June 23, 2013
June 23, 2013
June 26, 2013
Entrepreneurship & Engineering Innovation
23.17.1 - 23.17.40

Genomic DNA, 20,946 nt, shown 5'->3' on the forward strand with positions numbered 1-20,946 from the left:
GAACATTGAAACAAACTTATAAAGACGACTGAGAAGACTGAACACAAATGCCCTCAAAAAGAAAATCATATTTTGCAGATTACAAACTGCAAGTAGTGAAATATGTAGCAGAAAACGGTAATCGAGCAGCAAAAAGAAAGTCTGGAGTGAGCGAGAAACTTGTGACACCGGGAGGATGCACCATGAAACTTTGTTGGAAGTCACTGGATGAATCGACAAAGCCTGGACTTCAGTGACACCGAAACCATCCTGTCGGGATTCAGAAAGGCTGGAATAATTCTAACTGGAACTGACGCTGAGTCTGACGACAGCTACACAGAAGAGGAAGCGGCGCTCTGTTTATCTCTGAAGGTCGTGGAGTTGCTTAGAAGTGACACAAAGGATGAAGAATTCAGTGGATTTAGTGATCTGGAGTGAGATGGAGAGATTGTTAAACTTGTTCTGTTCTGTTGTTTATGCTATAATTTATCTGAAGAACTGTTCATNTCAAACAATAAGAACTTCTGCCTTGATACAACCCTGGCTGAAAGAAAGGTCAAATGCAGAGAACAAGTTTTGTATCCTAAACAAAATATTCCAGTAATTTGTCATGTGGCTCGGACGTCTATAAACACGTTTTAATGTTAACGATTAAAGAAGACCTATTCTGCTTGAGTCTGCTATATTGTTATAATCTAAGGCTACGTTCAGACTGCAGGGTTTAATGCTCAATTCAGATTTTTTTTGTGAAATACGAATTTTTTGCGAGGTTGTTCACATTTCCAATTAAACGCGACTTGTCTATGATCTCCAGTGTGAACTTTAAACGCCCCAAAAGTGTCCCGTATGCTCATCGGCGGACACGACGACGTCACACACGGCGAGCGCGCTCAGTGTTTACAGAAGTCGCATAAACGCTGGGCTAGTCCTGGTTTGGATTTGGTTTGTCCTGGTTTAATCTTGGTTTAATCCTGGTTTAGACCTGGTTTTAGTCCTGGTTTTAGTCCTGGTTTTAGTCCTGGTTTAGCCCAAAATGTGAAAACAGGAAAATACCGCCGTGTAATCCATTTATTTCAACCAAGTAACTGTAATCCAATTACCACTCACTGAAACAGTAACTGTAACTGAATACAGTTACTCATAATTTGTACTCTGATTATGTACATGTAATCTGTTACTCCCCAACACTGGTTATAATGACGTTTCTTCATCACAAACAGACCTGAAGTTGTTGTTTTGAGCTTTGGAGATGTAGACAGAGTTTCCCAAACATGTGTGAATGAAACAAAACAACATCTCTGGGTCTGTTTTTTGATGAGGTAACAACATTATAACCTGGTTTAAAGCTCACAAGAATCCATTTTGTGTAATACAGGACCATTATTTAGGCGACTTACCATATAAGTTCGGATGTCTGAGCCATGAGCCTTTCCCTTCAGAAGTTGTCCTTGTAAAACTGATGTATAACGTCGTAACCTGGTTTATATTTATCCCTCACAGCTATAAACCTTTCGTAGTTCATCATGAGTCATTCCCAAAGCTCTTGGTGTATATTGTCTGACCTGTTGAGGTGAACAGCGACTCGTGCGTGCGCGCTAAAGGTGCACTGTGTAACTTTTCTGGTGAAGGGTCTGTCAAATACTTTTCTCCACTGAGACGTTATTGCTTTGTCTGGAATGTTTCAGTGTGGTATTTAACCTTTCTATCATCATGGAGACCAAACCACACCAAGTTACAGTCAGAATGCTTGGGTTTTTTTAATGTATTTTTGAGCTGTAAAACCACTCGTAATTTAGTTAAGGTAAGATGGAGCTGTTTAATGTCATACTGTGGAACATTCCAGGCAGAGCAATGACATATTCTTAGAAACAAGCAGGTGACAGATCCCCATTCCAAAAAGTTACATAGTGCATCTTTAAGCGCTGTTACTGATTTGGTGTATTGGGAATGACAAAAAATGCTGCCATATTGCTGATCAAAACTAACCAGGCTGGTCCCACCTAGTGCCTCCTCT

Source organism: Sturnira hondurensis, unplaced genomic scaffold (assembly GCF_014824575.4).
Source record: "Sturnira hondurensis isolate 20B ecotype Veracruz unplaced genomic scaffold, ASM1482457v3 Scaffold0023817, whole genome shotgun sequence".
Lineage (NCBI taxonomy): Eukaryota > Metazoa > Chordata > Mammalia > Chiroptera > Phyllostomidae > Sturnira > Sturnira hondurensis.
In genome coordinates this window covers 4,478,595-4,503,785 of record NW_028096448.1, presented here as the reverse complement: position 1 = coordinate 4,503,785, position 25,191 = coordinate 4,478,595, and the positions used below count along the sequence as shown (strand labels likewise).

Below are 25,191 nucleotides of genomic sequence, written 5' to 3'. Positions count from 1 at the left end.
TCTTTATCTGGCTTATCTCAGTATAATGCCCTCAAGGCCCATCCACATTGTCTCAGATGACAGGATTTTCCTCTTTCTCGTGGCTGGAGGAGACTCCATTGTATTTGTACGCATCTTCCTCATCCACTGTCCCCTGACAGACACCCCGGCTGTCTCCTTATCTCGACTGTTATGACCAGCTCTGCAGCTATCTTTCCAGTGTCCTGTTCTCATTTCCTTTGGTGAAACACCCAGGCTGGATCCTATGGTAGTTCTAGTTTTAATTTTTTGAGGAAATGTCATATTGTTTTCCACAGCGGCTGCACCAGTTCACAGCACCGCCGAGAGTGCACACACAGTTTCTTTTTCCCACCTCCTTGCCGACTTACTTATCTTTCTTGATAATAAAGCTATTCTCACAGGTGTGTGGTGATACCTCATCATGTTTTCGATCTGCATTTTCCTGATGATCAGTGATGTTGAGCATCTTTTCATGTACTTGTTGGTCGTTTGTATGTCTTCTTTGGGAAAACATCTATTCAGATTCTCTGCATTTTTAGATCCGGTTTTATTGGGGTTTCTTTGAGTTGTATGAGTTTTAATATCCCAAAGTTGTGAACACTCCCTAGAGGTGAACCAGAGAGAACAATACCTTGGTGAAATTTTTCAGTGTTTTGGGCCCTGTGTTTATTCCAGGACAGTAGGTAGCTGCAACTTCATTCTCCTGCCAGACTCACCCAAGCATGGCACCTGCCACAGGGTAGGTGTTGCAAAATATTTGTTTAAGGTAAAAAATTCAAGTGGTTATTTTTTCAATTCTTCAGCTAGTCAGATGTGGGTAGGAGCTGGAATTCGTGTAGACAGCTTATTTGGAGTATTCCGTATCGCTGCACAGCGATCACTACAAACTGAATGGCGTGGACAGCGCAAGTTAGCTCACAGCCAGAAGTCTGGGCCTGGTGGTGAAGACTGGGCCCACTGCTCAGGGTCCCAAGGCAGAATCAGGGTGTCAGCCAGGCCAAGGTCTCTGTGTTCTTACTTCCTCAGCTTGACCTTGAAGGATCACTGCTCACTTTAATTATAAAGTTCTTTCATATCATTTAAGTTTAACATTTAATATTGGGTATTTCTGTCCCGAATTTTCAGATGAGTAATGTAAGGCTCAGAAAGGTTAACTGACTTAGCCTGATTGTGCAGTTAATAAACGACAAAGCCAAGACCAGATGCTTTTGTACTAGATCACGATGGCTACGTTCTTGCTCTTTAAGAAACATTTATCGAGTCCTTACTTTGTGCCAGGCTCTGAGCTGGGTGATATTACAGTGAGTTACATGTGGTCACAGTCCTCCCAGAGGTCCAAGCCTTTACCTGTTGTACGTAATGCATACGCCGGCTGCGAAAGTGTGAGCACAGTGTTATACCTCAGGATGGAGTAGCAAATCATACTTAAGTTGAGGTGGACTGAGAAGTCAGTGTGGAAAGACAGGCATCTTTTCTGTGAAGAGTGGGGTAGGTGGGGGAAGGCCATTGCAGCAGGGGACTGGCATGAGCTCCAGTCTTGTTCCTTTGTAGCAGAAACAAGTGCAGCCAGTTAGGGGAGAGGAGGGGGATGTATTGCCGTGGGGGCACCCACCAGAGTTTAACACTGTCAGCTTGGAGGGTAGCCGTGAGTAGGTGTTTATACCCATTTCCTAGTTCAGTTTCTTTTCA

Abstract for ASEE 2013 Paper:"The Implications of Corporate Innovation Processes and Culture on Engineering Education: should webe teaching our graduates to follow in those footsteps or to chart a new course?" Leo E. Hanifin and Jonathan Weaver (University of Detroit Mercy), Ross Lee (Villanova University), and Cindy Fry (Baylor University)In recent years there has been a great deal of attention and development of entrepreneurshipeducation within engineering schools. However, most of our graduates will work in establishedcorporations with established cultures, processes and organizations. This paper describes an effort ofengineering faculty members from four universities (Baylor, Dayton, Detroit Mercy and Villanova) tounderstand innovation and intrapreneurship within those companies and, based on that understanding,to recommend changes to engineering education that will lead to graduates who are better innovatorsand intrepreneurs in such companies.This research team was joined in this study by over a dozen companies, including BASF, Campbell Soup,Comcast, DuPont, Ford, IBM and Lockheed Martin; and the US Air Force. The team conducted in-depthvisits/discussions focused on five broad areas: innovation leadership, process, organization, culture andworkspace. Through this process the team defined best practices, and the key inhibitors and enablers ofinnovation and intrapreneurship. Based on these visits and review of literature, the team defined thecompetencies, mindset and knowledge that best serve engineering graduates who wish to be effectiveinnovators in corporations.Finally, insights as to how these competencies might be integrated into engineering education arediscussed. One example is the critical nature of design reviews in both industry and education. For anengineering student, during such reviews they must have pride and passion for their design concept andexecution, but still have the self-confidence to embrace constructive criticism as a means to improvethat design . . . a fine balance that must be deeply understood by engineering faculty and project“design juries.” Other disciplines, such as architecture and art provide some good lessons toengineering educators.
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